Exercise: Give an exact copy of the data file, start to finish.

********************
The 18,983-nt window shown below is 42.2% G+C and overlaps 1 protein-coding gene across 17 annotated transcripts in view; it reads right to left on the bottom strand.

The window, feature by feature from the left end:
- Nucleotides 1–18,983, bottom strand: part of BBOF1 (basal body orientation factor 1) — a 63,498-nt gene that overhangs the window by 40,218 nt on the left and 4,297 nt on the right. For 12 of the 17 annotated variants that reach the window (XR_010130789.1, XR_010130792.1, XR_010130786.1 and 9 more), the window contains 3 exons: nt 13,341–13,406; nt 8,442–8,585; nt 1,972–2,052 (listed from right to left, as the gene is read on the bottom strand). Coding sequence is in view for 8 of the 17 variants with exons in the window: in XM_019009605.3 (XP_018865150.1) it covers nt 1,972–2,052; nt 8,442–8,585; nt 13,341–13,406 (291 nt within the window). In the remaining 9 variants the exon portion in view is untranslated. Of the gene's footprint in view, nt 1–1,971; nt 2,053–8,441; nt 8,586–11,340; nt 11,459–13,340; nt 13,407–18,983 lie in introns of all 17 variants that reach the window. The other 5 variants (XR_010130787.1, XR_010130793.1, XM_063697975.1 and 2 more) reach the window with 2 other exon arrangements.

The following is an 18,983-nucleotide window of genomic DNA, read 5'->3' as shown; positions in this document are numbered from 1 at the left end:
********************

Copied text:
The 18,983-nt window shown below is 42.2% G+C and overlaps 1 protein-coding gene across 17 annotated transcripts in view; it reads right to left on the bottom strand.

The window, feature by feature from the left end:
- Nucleotides 1–18,983, bottom strand: part of BBOF1 (basal body orientation factor 1) — a 63,498-nt gene that overhangs the window by 40,218 nt on the left and 4,297 nt on the right. For 12 of the 17 annotated variants that reach the window (XR_010130789.1, XR_010130792.1, XR_010130786.1 and 9 more), the window contains 3 exons: nt 13,341–13,406; nt 8,442–8,585; nt 1,972–2,052 (listed from right to left, as the gene is read on the bottom strand). Coding sequence is in view for 8 of the 17 variants with exons in the window: in XM_019009605.3 (XP_018865150.1) it covers nt 1,972–2,052; nt 8,442–8,585; nt 13,341–13,406 (291 nt within the window). In the remaining 9 variants the exon portion in view is untranslated. Of the gene's footprint in view, nt 1–1,971; nt 2,053–8,441; nt 8,586–11,340; nt 11,459–13,340; nt 13,407–18,983 lie in introns of all 17 variants that reach the window. The other 5 variants (XR_010130787.1, XR_010130793.1, XM_063697975.1 and 2 more) reach the window with 2 other exon arrangements.

The following is an 18,983-nucleotide window of genomic DNA, read 5'->3' as shown; positions in this document are numbered from 1 at the left end: